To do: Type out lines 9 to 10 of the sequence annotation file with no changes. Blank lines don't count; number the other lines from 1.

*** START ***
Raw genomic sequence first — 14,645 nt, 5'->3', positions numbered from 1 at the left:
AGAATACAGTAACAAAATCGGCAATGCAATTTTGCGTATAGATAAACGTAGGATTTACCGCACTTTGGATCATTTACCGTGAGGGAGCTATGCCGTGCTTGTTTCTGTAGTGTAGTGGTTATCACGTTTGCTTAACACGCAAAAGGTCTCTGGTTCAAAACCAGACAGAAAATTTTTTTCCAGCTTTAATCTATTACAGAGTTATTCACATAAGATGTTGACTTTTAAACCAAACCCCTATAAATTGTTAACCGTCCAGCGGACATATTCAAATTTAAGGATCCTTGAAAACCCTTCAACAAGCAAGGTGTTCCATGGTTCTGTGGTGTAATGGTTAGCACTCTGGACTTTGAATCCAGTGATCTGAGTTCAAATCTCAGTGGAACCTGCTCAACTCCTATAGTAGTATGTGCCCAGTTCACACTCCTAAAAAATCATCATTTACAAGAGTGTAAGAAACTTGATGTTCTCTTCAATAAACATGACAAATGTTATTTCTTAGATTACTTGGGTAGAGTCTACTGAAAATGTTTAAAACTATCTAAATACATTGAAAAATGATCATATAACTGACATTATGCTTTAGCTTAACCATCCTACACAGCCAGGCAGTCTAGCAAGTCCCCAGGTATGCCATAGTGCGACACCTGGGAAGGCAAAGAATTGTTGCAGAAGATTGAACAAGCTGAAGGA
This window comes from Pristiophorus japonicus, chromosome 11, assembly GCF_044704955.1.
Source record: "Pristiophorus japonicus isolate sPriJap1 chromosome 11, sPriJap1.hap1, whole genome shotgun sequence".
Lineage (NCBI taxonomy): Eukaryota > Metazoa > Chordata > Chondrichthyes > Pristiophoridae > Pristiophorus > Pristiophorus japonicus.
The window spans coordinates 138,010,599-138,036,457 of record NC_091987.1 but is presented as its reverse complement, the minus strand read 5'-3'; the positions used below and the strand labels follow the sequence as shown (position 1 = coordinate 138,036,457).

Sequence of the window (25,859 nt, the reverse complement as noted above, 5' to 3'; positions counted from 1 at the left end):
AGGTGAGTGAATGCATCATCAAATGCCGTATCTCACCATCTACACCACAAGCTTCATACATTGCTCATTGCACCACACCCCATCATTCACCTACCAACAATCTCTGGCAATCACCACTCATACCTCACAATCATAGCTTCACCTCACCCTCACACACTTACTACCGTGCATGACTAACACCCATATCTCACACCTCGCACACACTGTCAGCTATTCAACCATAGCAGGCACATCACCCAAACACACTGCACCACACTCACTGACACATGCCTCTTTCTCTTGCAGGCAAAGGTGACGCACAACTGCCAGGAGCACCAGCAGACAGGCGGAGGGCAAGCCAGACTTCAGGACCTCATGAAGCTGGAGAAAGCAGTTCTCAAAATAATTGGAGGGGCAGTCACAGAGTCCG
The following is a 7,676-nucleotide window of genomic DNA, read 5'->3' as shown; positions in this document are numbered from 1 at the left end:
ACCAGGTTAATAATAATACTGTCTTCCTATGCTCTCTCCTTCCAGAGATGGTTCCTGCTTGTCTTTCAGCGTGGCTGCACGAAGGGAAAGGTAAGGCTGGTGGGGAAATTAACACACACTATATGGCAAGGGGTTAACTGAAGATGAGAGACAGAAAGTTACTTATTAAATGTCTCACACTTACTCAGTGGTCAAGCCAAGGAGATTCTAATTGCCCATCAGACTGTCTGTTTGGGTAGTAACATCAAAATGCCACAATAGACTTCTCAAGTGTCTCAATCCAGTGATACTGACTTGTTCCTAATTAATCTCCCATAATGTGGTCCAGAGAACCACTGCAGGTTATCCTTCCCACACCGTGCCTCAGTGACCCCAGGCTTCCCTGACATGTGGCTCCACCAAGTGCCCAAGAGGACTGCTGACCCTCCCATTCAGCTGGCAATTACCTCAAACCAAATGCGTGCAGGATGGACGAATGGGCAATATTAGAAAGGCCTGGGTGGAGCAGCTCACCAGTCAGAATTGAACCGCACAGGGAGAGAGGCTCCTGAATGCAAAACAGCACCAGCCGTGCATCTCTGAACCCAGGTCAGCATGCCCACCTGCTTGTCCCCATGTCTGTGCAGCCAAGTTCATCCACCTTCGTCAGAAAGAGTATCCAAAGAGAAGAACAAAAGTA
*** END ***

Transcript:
The following is a 7,676-nucleotide window of genomic DNA, read 5'->3' as shown; positions in this document are numbered from 1 at the left end:
ACCAGGTTAATAATAATACTGTCTTCCTATGCTCTCTCCTTCCAGAGATGGTTCCTGCTTGTCTTTCAGCGTGGCTGCACGAAGGGAAAGGTAAGGCTGGTGGGGAAATTAACACACACTATATGGCAAGGGGTTAACTGAAGATGAGAGACAGAAAGTTACTTATTAAATGTCTCACACTTACTCAGTGGTCAAGCCAAGGAGATTCTAATTGCCCATCAGACTGTCTGTTTGGGTAGTAACATCAAAATGCCACAATAGACTTCTCAAGTGTCTCAATCCAGTGATACTGACTTGTTCCTAATTAATCTCCCATAATGTGGTCCAGAGAACCACTGCAGGTTATCCTTCCCACACCGTGCCTCAGTGACCCCAGGCTTCCCTGACATGTGGCTCCACCAAGTGCCCAAGAGGACTGCTGACCCTCCCATTCAGCTGGCAATTACCTCAAACCAAATGCGTGCAGGATGGACGAATGGGCAATATTAGAAAGGCCTGGGTGGAGCAGCTCACCAGTCAGAATTGAACCGCACAGGGAGAGAGGCTCCTGAATGCAAAACAGCACCAGCCGTGCATCTCTGAACCCAGGTCAGCATGCCCACCTGCTTGTCCCCATGTCTGTGCAGCCAAGTTCATCCACCTTCGTCAGAAAGAGTATCCAAAGAGAAGAACAAAAGTA